The inscription on the verso appears to document an extensive series of images of a major church building. The last three items are numbered 49, 50 and 51. Given that all the subjects appear to be of the same building, it is frustrating that it is not named. We can see, however that it has a 'Great Western Doorway' and central tower. Given the date of the drawing on verso, this might be a list of sketches of a Normandy church. He made his first tour of Normandy in 1817, and a second in 1818.
The drawing is clearly signed and dated 1818, although the occasion for it is unclear. The form of signature, and the combination of graphite with monochrome wash is most typical of a large number of drawings that Cotman made to be engraved for 'Excursions in Norfolk' published in two volumes in 1818 and 1819. The Leeds collection has a drawing that was engraved in that series, 'Blakeney Church and Wiveton Hall', also signed and dated 1818 (LEEAG.1949.0009.0650).
This drawing is one of a group of eighteen that Kitson bought from Henry Alan Bulwer in 1934. These had descended from Cotman's pupil, later friend and patron, the Reverend James Bulwer (1794-1879). He was a supporter of Cotman throughout his career, and bought work both directly from the artist and indirectly. His biggest single acquisition, however, was in 1818 when he bought a collection of 'Three Hundred original Drawings and Sketches in Norfolk, calculated to illustrate Blomefield's History of that County'. This collection generally consisted of high-quality pencil drawings and watercolours (some exceptionally so), but most of the drawings in the group bought in 1934 much that same stature as the hundreds of sketches that Kitson bought as mounted on larger sheets by the artist; and it may be that Bulwer, who lived for thirty-five years after Cotman's death, and was a patron of both sons Miles Edmund and John Joseph, acquired one or more similar sheets of sketches from the posthumous sales of Cotman's reference material.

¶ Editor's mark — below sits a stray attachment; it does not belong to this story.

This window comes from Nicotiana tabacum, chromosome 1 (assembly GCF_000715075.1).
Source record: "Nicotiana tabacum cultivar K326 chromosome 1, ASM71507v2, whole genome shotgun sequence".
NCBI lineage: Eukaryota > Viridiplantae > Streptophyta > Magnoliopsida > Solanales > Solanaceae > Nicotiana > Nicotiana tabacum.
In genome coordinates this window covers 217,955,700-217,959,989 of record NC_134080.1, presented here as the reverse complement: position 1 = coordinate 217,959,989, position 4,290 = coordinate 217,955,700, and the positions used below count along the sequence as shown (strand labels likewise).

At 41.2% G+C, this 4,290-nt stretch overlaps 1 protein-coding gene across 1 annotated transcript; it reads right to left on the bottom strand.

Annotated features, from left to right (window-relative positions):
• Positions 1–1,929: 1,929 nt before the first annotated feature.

David Hill, November 2017